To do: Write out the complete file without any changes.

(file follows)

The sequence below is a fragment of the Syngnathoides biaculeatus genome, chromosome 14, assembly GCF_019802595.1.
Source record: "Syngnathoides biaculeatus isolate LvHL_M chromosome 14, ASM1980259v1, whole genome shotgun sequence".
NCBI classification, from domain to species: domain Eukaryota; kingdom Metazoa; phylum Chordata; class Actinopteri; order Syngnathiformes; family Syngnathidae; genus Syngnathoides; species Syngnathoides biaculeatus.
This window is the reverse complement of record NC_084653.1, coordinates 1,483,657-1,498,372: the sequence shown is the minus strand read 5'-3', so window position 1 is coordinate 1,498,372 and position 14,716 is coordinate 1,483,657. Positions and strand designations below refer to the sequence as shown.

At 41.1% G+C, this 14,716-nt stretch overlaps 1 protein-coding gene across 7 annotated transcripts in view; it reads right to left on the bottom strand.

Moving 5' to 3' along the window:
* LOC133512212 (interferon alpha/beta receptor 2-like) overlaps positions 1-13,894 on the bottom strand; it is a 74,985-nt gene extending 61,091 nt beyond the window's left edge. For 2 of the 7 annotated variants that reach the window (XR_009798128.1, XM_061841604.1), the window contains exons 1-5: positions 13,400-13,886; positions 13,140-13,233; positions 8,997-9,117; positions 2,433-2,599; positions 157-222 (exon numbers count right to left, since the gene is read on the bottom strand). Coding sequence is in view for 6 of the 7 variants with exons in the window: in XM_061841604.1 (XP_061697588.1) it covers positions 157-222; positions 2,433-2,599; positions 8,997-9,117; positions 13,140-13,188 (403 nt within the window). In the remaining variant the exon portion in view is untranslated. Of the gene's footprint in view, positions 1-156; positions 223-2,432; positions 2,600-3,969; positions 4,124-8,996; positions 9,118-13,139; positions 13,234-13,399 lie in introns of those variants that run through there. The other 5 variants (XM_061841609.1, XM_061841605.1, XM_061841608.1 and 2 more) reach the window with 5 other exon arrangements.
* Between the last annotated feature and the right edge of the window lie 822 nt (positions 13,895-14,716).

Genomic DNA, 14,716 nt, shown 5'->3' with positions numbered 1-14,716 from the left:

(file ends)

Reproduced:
The sequence below is a fragment of the Syngnathoides biaculeatus genome, chromosome 14, assembly GCF_019802595.1.
Source record: "Syngnathoides biaculeatus isolate LvHL_M chromosome 14, ASM1980259v1, whole genome shotgun sequence".
NCBI classification, from domain to species: domain Eukaryota; kingdom Metazoa; phylum Chordata; class Actinopteri; order Syngnathiformes; family Syngnathidae; genus Syngnathoides; species Syngnathoides biaculeatus.
This window is the reverse complement of record NC_084653.1, coordinates 1,483,657-1,498,372: the sequence shown is the minus strand read 5'-3', so window position 1 is coordinate 1,498,372 and position 14,716 is coordinate 1,483,657. Positions and strand designations below refer to the sequence as shown.

At 41.1% G+C, this 14,716-nt stretch overlaps 1 protein-coding gene across 7 annotated transcripts in view; it reads right to left on the bottom strand.

Moving 5' to 3' along the window:
* LOC133512212 (interferon alpha/beta receptor 2-like) overlaps positions 1-13,894 on the bottom strand; it is a 74,985-nt gene extending 61,091 nt beyond the window's left edge. For 2 of the 7 annotated variants that reach the window (XR_009798128.1, XM_061841604.1), the window contains exons 1-5: positions 13,400-13,886; positions 13,140-13,233; positions 8,997-9,117; positions 2,433-2,599; positions 157-222 (exon numbers count right to left, since the gene is read on the bottom strand). Coding sequence is in view for 6 of the 7 variants with exons in the window: in XM_061841604.1 (XP_061697588.1) it covers positions 157-222; positions 2,433-2,599; positions 8,997-9,117; positions 13,140-13,188 (403 nt within the window). In the remaining variant the exon portion in view is untranslated. Of the gene's footprint in view, positions 1-156; positions 223-2,432; positions 2,600-3,969; positions 4,124-8,996; positions 9,118-13,139; positions 13,234-13,399 lie in introns of those variants that run through there. The other 5 variants (XM_061841609.1, XM_061841605.1, XM_061841608.1 and 2 more) reach the window with 5 other exon arrangements.
* Between the last annotated feature and the right edge of the window lie 822 nt (positions 13,895-14,716).

Genomic DNA, 14,716 nt, shown 5'->3' with positions numbered 1-14,716 from the left: